Adventures in Pudding

Earlier this month Chris and I teamed up with our good friends at the Pudding Pantry to put on an evening of food and wine matching with a difference. This was a dessert afficionado’s dream and had sweet tooth’s tingling all over the East Midlands as we paired lusciously sweet fine wines from around the world with the Pudding Pantry’s unique take on some classic desserts and a couple that I must admit were new even to me!

The first dish on the menu was the French classic Tart Tatin which depending on who you believe was invented completely by accident. The story goes that in the 1880’s  Stéphanie Tatin, proprietor of Hotel Tatin, over cooked the apples for a traditional apple pie in sugar and butter. Smelling the burning, she tried to rescue the dish by putting the pastry base on top of the pan of apples, quickly finishing the cooking by putting the whole pan in the oven. After turning out the upside down tart, she was surprised to find how much the hotel guests appreciated the dessert. Fast forward 130 years and Anthony Quinn of the Pudding Pantry has decided to swap the apples for pears and replaced the the pastry base with a firmer one constructed from biscuit.

This, we decided to pair with another French classic, Suaternes. Hailing from the left bank of Bordeaux this luscious white wine achieves its sweetness through the cultivation of a special kind of rot called botrytis. This ‘Noble Rot’ works by concentrating the sugars in the grapes and cultivating notes of apricot, honey, and peaches which beautifully complimented the fruit topping of the tart, and a distinct nutty quality which coupled elegantly yet confidently with the robustly textured base.

Next up was a dessert which will forever be close to my heart, Crema Catalan. Having spent time working the vineyards of North Eastern Spain where this variation of the crème brûlée was conceived we spent many a grape pickers lunch feasting upon these delightful treats as well as a number of other local delicacies. In fact, head wine maker Joan would often arrive, picnic basket in hand, just after noon in order to ease the aches and pains of the mornings hard work through the medium of the gastronomic delights of the Basque country. Just in time for siesta!

To find the perfect match for this wonderous dessert we had to look the North East and to Hungary. Hungary is famed for its impeccable wines from the Tokaji region, with the ‘sweet nectar’ of the syrup like Eszencia even featuring in the National Anthem. We opted to match the Crema Catalan with Tokaji 5 Puttonyos Aszu, another botrytis affected wine, as its balanced acidity and notes of ginger, saffron and beeswax subtly entwined with the burned cream of the dish to create a seductive cacophony of taste and aroma which penetrated to the depths of  every sensory receptacle of the palate and nose.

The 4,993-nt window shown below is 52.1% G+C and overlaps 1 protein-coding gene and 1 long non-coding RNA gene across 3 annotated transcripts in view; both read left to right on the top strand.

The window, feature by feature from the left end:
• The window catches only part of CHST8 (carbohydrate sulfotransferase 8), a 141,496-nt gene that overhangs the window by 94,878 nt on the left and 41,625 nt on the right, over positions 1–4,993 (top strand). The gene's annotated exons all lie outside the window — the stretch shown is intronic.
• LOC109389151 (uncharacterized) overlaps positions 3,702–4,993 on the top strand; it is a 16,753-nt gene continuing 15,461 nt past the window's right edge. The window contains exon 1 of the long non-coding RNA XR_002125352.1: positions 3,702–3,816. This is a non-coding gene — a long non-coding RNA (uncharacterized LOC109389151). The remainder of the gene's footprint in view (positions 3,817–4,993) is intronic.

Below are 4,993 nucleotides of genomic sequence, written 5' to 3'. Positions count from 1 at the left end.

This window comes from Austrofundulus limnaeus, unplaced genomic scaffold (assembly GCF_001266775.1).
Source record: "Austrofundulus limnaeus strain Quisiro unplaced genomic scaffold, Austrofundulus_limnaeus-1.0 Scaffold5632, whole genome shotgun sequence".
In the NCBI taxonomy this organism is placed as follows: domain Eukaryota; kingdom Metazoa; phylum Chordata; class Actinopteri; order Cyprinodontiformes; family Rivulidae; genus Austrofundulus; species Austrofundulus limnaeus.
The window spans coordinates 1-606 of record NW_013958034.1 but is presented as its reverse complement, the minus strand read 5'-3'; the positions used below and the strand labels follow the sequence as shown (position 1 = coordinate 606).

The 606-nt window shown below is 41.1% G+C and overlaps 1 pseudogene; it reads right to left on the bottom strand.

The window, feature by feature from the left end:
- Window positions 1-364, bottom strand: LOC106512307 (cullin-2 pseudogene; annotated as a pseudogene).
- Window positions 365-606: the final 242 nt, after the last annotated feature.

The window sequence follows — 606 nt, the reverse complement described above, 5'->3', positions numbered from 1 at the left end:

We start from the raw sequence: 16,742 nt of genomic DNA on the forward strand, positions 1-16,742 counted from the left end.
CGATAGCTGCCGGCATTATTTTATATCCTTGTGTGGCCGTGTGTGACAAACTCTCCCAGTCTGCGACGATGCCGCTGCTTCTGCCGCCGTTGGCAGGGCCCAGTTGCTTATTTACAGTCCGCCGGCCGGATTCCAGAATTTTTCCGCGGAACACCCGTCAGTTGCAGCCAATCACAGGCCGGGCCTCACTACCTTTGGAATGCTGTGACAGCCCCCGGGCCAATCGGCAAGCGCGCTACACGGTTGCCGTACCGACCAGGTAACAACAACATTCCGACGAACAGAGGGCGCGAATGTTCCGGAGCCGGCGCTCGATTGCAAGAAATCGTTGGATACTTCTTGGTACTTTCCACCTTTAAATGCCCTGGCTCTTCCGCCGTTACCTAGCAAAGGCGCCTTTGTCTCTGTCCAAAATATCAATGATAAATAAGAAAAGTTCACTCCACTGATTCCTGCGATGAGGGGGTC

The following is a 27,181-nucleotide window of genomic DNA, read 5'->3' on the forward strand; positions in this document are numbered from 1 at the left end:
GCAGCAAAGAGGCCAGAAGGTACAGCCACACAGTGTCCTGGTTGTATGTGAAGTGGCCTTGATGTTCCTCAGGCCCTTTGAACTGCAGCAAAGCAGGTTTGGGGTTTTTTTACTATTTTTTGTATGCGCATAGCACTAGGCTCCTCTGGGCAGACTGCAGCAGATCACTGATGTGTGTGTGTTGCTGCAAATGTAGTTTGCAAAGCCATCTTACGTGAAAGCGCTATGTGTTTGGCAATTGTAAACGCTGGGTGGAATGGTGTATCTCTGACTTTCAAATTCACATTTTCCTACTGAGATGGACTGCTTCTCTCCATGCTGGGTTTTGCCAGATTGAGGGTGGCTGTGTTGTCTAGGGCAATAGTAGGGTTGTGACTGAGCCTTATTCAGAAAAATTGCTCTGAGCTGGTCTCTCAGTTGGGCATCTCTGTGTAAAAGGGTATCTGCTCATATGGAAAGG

Having first been wowed by the expressive fruit flavours of the tart and then by the luxurious texture of the Crema Catalan it was time to take a different tack with pairing number 3. For this we matched Matcha Dorayaki, a type of Japanese pancake, with Siraume Umeshu, a sweet plum infused sake. Whilst the first two pairings were essentially demonstrations of how a wine can play a supporting role to a dish this time the roles were reversed. The pancakes in themselves make for elegant yet quite simple fare and you could notice a look of meagre disappointment on the faces of our fellow adventurers when asked them to try the dish in isolation. It wasn’t until the two components of the pairing were sampled in unison that the looks of rapturous ecstasy returned, as the Matcha Dorayaki acts as the perfect canvas upon which the sake may paint its olfactory masterpiece.

Whilst every pairing that we endulged in over the course of the evening was an undoubted delight the piece de resistance, the Baked Alaska paired with the Maury Mudigliza was saved until last. This consisted of an incredibly rich chocolate cake entombed in a light yet delicious meringue casing which was then set ablaze to caramelize and harden the outer shell. Usually you would be wary of pairing a light fluffy meringue with the rich, red, full bodied fortified wine that is Maury. In this case, however, the Baked Alaskas defence of richly intense cocoa and brooding dark berries met the wines robust onslaught of candied cherries, fresh figs and stewed fruit, with the result being a truce based upon balanced sweetness, a cleansing finish, and a rich bouquet of dark forest fruit.

I think its fair to say that all in attendance agreed that the night was a roaring success and each of us went home with taste buds and stomachs fully satisfied. If you should have any questions relating to dessert wine or food matching please don’t hesitate to either pop into the shop for a chat or give us a call and we would be more than happy to help.



Comments are closed.